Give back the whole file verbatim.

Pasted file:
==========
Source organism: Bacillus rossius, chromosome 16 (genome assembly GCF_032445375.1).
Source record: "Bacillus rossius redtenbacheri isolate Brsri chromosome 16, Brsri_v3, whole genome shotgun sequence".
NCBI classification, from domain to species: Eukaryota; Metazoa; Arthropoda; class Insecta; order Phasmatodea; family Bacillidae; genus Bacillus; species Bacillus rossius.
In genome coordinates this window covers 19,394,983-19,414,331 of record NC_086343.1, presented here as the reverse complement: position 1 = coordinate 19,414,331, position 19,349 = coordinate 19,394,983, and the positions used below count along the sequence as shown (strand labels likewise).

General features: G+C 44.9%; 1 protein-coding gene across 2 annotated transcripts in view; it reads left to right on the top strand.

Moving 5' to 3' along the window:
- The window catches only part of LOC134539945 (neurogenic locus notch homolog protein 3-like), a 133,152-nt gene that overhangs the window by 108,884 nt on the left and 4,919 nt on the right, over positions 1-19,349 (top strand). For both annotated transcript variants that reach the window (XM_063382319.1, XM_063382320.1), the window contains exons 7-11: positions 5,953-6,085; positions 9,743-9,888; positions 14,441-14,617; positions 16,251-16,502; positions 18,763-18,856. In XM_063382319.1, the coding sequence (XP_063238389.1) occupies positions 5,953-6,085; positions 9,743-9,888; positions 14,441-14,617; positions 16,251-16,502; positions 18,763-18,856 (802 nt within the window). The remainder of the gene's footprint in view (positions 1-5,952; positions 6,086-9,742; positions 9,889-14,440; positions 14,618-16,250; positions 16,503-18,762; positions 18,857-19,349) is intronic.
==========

Source organism: Bacillus rossius, chromosome 16 (genome assembly GCF_032445375.1).
Source record: "Bacillus rossius redtenbacheri isolate Brsri chromosome 16, Brsri_v3, whole genome shotgun sequence".
NCBI classification, from domain to species: Eukaryota; Metazoa; Arthropoda; class Insecta; order Phasmatodea; family Bacillidae; genus Bacillus; species Bacillus rossius.
In genome coordinates this window covers 19,394,983-19,414,331 of record NC_086343.1, presented here as the reverse complement: position 1 = coordinate 19,414,331, position 19,349 = coordinate 19,394,983, and the positions used below count along the sequence as shown (strand labels likewise).

General features: G+C 44.9%; 1 protein-coding gene across 2 annotated transcripts in view; it reads left to right on the top strand.

Moving 5' to 3' along the window:
- The window catches only part of LOC134539945 (neurogenic locus notch homolog protein 3-like), a 133,152-nt gene that overhangs the window by 108,884 nt on the left and 4,919 nt on the right, over positions 1-19,349 (top strand). For both annotated transcript variants that reach the window (XM_063382319.1, XM_063382320.1), the window contains exons 7-11: positions 5,953-6,085; positions 9,743-9,888; positions 14,441-14,617; positions 16,251-16,502; positions 18,763-18,856. In XM_063382319.1, the coding sequence (XP_063238389.1) occupies positions 5,953-6,085; positions 9,743-9,888; positions 14,441-14,617; positions 16,251-16,502; positions 18,763-18,856 (802 nt within the window). The remainder of the gene's footprint in view (positions 1-5,952; positions 6,086-9,742; positions 9,889-14,440; positions 14,618-16,250; positions 16,503-18,762; positions 18,857-19,349) is intronic.